Is the Market Overvalued or are the Measuring Gauges Broken?
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It is remarkable that market-top calls have enticed many advisors and analysts to fully embrace the cyclically adjusted price-to-earnings ratio (CAPE) as their crystal ball to foretell the future of the stock market. Such faith, as I will demonstrate, is misguided.
This is not surprising. As Figure 1 shows, CAPE has had great foresight for predicting major stock market calamities over the last century. It spiked above 27 only three times, in 1928, 1999 and 2007 (red circles), and all three spikes were followed by historic disasters. The CAPE also reached three minor summits in 1900, 1937 and 1966 (blue circles), which all led to prolonged bear markets. When CAPE hit 27 in 2015 (orange box), even perma-bulls lost confidence in prospective performance.
A hazy crystal ball at best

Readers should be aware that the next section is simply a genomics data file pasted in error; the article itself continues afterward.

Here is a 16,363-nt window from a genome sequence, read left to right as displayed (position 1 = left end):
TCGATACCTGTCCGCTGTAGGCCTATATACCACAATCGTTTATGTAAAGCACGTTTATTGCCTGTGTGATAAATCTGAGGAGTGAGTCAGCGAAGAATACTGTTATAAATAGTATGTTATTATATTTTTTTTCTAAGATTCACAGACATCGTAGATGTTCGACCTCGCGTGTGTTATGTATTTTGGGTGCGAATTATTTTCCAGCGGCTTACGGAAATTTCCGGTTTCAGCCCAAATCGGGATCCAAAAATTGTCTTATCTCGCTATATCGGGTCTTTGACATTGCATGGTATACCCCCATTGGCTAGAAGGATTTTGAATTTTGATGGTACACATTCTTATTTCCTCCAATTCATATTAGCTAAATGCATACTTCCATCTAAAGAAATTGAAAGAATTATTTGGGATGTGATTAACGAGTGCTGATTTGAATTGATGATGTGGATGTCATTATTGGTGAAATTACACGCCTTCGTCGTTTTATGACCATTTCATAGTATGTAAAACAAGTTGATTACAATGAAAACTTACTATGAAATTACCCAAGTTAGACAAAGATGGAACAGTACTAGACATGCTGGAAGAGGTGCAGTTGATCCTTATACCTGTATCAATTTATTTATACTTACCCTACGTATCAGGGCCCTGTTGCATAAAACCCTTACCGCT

Despite the mirage of reliability on its surface, advisors need to exercise extreme caution as many CAPE-based research analyses have become unhinged from basic statistical principles. The apparent linkage between valuations levels and the posterior stock returns spurred much research on market forecasts. In performing a 10-year regression on CAPE, one starts with 144 years of Shiller's data. Ten years are used to smooth earnings and ten for forward-return calculations. This leaves 124 years of monthly data, which should be enough to do regression analyses, right?
But consider the fact that regressions are graded by R-squared. R-squared denotes how well the independent variables (e.g., CAPE) explain the dependent ones (e.g., 10-year forward returns). To show just how dubious many of these yardsticks are, Figure 2 is Vanguard's ranking of 15 valuations metrics by their predictive power R-squared. CAPE had the best R-squared, but half of the metrics ranked below simple rainfall as a predictor for stock market returns.